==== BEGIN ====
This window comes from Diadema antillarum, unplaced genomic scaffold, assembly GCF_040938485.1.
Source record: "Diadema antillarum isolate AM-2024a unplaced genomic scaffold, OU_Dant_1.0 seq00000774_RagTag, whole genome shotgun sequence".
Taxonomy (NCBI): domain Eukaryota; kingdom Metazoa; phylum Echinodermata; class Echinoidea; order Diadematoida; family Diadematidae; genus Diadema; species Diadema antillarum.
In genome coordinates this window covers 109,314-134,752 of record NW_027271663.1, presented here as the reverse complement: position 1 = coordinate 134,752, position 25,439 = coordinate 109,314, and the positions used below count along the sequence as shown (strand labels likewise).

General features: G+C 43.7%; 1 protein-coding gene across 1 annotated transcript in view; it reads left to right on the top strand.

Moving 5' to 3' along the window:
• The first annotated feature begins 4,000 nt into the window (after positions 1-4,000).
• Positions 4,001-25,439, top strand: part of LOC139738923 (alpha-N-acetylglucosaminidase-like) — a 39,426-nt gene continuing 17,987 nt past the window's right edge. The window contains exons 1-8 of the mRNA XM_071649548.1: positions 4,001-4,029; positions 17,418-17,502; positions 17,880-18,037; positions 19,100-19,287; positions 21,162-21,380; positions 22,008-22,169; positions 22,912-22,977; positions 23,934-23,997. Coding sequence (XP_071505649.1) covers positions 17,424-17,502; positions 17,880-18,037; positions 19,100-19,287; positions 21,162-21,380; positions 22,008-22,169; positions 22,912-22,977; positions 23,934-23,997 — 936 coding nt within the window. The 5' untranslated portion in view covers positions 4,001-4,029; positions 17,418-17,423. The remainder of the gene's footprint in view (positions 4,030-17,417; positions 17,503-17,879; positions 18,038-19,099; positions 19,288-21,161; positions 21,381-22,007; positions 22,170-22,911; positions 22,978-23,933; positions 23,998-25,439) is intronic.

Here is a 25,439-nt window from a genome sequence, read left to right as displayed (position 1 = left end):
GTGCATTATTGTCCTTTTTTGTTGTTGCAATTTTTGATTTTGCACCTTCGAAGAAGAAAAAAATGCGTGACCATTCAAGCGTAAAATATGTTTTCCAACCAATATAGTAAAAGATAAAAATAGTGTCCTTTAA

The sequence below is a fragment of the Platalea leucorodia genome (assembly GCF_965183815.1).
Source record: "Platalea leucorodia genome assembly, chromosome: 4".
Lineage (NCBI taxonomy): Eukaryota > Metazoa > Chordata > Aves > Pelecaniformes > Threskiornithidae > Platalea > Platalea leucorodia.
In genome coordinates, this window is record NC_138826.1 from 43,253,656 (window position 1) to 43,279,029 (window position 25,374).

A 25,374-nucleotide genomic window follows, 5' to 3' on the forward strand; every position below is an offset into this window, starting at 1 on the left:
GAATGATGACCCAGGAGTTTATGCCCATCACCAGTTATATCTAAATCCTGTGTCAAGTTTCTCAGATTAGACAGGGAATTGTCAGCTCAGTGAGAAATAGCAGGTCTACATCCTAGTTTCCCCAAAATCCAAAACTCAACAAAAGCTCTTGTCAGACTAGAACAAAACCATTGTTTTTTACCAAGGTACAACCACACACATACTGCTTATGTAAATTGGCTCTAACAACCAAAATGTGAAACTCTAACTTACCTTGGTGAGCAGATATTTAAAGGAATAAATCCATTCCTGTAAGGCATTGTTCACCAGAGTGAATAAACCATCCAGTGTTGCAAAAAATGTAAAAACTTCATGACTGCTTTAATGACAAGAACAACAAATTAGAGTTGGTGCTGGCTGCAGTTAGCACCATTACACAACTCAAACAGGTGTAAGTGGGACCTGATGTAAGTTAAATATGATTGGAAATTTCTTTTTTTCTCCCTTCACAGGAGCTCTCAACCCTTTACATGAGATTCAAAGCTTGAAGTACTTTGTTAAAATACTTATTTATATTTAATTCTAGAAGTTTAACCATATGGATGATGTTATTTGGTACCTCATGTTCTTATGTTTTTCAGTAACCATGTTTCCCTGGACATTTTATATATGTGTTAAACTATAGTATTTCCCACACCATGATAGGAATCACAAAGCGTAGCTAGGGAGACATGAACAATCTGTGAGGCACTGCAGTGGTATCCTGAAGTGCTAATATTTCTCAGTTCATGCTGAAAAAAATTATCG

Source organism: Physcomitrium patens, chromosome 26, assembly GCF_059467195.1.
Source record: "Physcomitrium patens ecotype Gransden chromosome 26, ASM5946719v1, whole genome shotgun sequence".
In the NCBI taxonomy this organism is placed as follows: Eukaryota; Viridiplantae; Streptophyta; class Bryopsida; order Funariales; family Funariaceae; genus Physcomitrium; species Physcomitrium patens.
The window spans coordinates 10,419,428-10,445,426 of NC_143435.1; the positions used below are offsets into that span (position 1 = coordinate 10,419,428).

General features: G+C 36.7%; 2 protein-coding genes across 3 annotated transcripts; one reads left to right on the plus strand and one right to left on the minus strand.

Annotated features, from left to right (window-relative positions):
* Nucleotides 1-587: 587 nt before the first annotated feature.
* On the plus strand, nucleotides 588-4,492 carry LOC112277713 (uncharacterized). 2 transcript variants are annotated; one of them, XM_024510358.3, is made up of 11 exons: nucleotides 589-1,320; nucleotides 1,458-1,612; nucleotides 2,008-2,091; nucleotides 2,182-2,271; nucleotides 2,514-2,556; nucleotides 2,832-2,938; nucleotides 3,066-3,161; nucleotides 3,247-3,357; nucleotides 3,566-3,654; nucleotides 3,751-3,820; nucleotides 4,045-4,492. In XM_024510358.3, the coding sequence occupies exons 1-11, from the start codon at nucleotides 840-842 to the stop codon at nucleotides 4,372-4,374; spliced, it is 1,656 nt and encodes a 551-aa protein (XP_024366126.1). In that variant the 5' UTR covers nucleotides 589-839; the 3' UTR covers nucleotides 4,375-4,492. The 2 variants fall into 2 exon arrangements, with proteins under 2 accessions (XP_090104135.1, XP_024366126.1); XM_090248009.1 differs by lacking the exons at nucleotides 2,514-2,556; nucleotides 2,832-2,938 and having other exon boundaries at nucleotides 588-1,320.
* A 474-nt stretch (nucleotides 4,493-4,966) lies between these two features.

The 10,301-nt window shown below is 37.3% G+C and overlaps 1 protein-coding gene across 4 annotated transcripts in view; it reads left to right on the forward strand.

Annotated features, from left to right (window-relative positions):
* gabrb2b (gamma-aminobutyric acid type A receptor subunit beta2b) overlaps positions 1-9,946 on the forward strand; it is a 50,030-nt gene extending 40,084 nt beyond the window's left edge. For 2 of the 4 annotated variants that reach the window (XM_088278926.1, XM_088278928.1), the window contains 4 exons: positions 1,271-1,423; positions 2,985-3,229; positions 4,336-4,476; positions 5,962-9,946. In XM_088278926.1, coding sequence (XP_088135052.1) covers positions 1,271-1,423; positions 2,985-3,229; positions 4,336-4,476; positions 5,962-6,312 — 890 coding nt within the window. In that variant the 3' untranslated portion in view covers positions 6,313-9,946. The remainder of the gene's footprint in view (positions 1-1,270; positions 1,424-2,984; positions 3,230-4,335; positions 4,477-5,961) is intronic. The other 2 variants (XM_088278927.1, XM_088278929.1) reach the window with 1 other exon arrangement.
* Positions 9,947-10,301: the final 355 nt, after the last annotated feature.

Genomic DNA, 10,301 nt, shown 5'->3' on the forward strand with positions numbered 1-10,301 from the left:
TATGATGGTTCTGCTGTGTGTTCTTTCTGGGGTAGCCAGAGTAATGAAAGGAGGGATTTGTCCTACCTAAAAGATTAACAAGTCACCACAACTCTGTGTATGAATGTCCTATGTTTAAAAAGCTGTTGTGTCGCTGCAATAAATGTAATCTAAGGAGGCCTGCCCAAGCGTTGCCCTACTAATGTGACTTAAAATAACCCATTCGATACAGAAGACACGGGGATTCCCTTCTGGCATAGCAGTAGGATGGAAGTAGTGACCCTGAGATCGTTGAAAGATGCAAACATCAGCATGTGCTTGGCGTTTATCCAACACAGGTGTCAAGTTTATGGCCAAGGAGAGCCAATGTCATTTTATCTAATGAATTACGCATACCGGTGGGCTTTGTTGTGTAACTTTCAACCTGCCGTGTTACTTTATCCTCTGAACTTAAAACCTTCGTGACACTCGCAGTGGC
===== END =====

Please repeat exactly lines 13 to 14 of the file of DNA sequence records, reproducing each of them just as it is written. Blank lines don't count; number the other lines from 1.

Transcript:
Lineage (NCBI taxonomy): Eukaryota > Metazoa > Chordata > Aves > Pelecaniformes > Threskiornithidae > Platalea > Platalea leucorodia.
In genome coordinates, this window is record NC_138826.1 from 43,253,656 (window position 1) to 43,279,029 (window position 25,374).